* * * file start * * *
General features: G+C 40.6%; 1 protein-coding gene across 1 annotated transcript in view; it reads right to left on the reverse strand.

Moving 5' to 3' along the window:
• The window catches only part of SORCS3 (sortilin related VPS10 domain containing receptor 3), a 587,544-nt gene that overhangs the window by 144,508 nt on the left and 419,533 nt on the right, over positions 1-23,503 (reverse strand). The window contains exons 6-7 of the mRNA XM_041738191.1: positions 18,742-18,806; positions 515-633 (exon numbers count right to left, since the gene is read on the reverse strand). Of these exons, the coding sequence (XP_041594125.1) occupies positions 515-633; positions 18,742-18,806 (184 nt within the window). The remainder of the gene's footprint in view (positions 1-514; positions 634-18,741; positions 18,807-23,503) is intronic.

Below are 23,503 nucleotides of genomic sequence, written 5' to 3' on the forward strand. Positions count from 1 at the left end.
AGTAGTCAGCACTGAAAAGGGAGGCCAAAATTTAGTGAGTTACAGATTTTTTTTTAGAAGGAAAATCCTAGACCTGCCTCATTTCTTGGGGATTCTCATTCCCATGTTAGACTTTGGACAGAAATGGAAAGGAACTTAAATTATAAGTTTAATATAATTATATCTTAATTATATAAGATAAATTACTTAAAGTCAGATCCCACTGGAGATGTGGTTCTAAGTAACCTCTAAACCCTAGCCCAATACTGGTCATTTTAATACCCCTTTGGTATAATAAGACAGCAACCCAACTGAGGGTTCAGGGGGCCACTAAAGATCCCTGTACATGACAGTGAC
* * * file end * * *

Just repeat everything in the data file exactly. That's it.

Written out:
General features: G+C 40.6%; 1 protein-coding gene across 1 annotated transcript in view; it reads right to left on the reverse strand.

Moving 5' to 3' along the window:
• The window catches only part of SORCS3 (sortilin related VPS10 domain containing receptor 3), a 587,544-nt gene that overhangs the window by 144,508 nt on the left and 419,533 nt on the right, over positions 1-23,503 (reverse strand). The window contains exons 6-7 of the mRNA XM_041738191.1: positions 18,742-18,806; positions 515-633 (exon numbers count right to left, since the gene is read on the reverse strand). Of these exons, the coding sequence (XP_041594125.1) occupies positions 515-633; positions 18,742-18,806 (184 nt within the window). The remainder of the gene's footprint in view (positions 1-514; positions 634-18,741; positions 18,807-23,503) is intronic.

Below are 23,503 nucleotides of genomic sequence, written 5' to 3' on the forward strand. Positions count from 1 at the left end.
AGTAGTCAGCACTGAAAAGGGAGGCCAAAATTTAGTGAGTTACAGATTTTTTTTTAGAAGGAAAATCCTAGACCTGCCTCATTTCTTGGGGATTCTCATTCCCATGTTAGACTTTGGACAGAAATGGAAAGGAACTTAAATTATAAGTTTAATATAATTATATCTTAATTATATAAGATAAATTACTTAAAGTCAGATCCCACTGGAGATGTGGTTCTAAGTAACCTCTAAACCCTAGCCCAATACTGGTCATTTTAATACCCCTTTGGTATAATAAGACAGCAACCCAACTGAGGGTTCAGGGGGCCACTAAAGATCCCTGTACATGACAGTGAC